“Yes, and the church. A scandal could destroy all that I have worked for. Am I wrong for even considering it? Gerry was at Lakes for a short while. No one from division gave me any reason to distrust him. I couldn’t let him bring down my parish. I couldn’t let this Voice decide the best interests of one of my kids. I needed to be silent to ensure he trusted me. Now, all I can say is I’m sorry.” Jon felt terrible.

Jennifer would not let him off the hook. “But, Father, when you came to my house and offered to pay for counseling, you knew the boys were molested and kept it to yourself?”

“Yes, Jen, that’s true. It sounds awful now, but I honestly thought it was in everyone’s best interest to keep this quiet.”

“Even from me?” Jennifer cried. “How could you? I have been in agony for over a month, trying to figure out what was wrong, and you knew? I’ve known you for most of my life. How can I ever forgive you? Did you think I would run to the press?”

“You’re right, Jenny. I’m so sorry. I thought what I was doing was best for all concerned. M-may I ask you a question?”

“Go ahead,” she sniffled.

“Why do you think we are being monitored?”

“Dr. Rothenberg says that this man—this Voice—calls him. He knows way more than he should unless he monitors the boys’ sessions. I don’t know if my house or Lakes is bugged, but the doctor thinks they must be. He wants to meet us at a private location. He thinks you can be trusted. I’m not so sure.”

“Jenny, what can I do to convince you? I would never deliberately do anything to harm Kenny and Jake.”

“Do you know what that animal did to my sons, Father?”

Jon was very embarrassed, almost red-faced, but he answered her question. “According to Mr. Voice, there was, perhaps, some inappropriate touching. Is that what you mean?”

“He raped them, Father,” Jennifer revealed.

“Oh, my God!” Jon was stunned. “Jenny, I s-swear, I-I didn’t know!”

Jennifer fell into Jon’s arms and sobbed. After what seemed like several minutes, she broke the embrace, took out a tissue, and dried her eyes.

“Dr. Rothenberg says I can trust you, Father. I don’t know if I agree, but I trust him. If you cross my kids or me again—”

“Jen, I swear, you can trust me. What’s the plan?”

“Meet with Dr. Rothenberg and me. We must be discreet because we may be followed. Dr. Rothenberg doesn’t want this shady ‘Voice’ fellow to know we’ve met.”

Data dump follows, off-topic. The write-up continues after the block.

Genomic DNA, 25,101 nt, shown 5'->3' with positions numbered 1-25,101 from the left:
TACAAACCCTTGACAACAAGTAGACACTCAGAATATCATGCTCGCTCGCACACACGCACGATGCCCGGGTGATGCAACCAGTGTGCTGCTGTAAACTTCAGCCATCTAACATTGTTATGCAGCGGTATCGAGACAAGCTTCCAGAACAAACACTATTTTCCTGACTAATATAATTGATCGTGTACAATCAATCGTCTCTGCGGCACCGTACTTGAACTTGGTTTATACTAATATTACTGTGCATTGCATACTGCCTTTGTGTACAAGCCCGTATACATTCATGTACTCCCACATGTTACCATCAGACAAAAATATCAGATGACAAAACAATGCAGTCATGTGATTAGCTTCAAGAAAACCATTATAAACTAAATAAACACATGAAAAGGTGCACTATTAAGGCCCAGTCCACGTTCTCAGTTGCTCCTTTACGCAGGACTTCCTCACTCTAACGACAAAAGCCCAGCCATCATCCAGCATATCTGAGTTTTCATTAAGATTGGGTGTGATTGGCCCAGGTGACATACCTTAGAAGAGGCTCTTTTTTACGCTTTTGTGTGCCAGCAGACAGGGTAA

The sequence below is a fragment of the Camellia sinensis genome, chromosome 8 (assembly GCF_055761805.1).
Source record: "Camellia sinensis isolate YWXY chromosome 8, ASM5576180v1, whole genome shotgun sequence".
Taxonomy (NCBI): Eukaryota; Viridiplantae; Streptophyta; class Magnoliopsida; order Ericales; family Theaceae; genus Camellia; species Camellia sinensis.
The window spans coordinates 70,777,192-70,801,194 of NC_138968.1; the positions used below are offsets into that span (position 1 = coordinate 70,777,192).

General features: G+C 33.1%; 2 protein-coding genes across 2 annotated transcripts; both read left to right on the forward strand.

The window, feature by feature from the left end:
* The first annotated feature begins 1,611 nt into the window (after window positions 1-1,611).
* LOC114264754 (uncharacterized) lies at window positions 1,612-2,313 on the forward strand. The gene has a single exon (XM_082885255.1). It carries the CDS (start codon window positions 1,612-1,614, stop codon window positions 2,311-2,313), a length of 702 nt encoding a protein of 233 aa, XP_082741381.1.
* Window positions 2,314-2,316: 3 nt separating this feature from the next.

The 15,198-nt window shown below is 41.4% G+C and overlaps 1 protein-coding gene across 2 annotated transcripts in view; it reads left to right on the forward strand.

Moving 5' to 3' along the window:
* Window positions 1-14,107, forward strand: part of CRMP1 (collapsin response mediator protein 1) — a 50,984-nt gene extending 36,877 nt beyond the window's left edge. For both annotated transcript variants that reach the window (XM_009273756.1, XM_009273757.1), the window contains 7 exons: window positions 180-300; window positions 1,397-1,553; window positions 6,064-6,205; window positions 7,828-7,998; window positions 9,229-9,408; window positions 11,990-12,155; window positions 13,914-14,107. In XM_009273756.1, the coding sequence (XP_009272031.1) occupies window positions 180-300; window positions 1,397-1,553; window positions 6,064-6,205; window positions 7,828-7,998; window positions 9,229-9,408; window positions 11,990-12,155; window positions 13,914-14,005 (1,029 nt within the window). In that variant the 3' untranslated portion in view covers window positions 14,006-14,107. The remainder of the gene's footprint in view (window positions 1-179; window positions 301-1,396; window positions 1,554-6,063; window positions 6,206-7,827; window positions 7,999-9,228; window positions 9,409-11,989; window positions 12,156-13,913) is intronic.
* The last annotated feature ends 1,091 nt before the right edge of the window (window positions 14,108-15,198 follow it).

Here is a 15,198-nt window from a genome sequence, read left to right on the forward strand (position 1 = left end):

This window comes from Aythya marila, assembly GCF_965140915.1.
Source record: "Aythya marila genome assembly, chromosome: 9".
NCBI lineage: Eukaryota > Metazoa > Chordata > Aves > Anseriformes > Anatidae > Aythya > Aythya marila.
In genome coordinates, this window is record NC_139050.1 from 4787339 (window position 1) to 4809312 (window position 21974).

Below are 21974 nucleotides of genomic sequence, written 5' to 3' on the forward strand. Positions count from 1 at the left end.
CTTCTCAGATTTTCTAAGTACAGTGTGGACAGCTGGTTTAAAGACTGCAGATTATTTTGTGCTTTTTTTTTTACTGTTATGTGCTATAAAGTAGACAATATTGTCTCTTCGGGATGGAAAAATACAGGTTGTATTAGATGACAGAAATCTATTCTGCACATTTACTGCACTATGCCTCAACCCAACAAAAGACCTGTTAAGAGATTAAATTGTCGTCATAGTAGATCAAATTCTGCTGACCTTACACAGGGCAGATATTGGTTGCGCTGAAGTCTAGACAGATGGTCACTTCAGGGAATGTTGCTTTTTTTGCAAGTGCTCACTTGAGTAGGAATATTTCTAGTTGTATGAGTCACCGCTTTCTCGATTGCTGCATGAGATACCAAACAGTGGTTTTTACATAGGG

“You can count on me from this moment forward. Where and when?”

“Tomorrow is Saturday. How about lunch somewhere?”

“Tomorrow and lunch are both fine.”

“How about the Little Daddy’s on Northwestern Highway, say 1 p.m.?”

“That’s fine.”

“You must be discreet. Someone will try and follow you.”

“I understand. I’ll do my best.”

“You need to do better than your best. You need to lose them.”

“I will, Jenny.”

“And make sure you are careful when using the phone. I’m sure it’s tapped.”

“Unbelievable! I understand.”

“Can I count on you?”


They walked toward the van in silence. When Jon got to the driver’s side door, he stopped and studied Jennifer. “I’m truly, truly sorry, Jenny.”

“I know you are, Father,” she placated him.

“I will never let you or the boys down again. I want these bastards to rot in hell.”

“Father Jon,” she scolded with a wry smile, looking up to the sky. “Such language!”

Chapter Twelve

Little Daddy’s is a nice little Coney Island restaurant on Northwestern Highway where Farmington Hills borders Southfield. Jennifer and Father Jon drove separately to different stores, parked, entered the respective store, and quickly exited through the back door.

Uber drivers, summoned by phone, awaited them and drove them to the restaurant. This ‘sleight of hand’ was Father Jon’s idea. Jennifer felt like an actress in a James Bond movie, but she appreciated the subterfuge. For his part, Dr. Rothenberg drove around town, made various stops, studied his surroundings, made sudden U-turns, doubled back, and slipped into alleys. It was exhilarating. Surely he gave the slip to anyone who might be following.

Jennifer and Father Jon were seated by the time Rothenberg arrived. Each had a drink of some sort. Rothenberg greeted them and sat down. A waiter approached, and Rothenberg ordered a Diet Coke. After an exchange of pleasantries, the waiter returned with his drink and took their food orders.

“They have good Coney’s here,” Rothenberg advised. “If you like salad, the Tommy’s is the best.”

A real connoisseur, thought Jennifer. At the waiter’s suggestion, they ordered a gyro appetizer, several Coney dogs, and a Tommy’s for two, since the orders were huge. After taking their order, the waiter left them alone.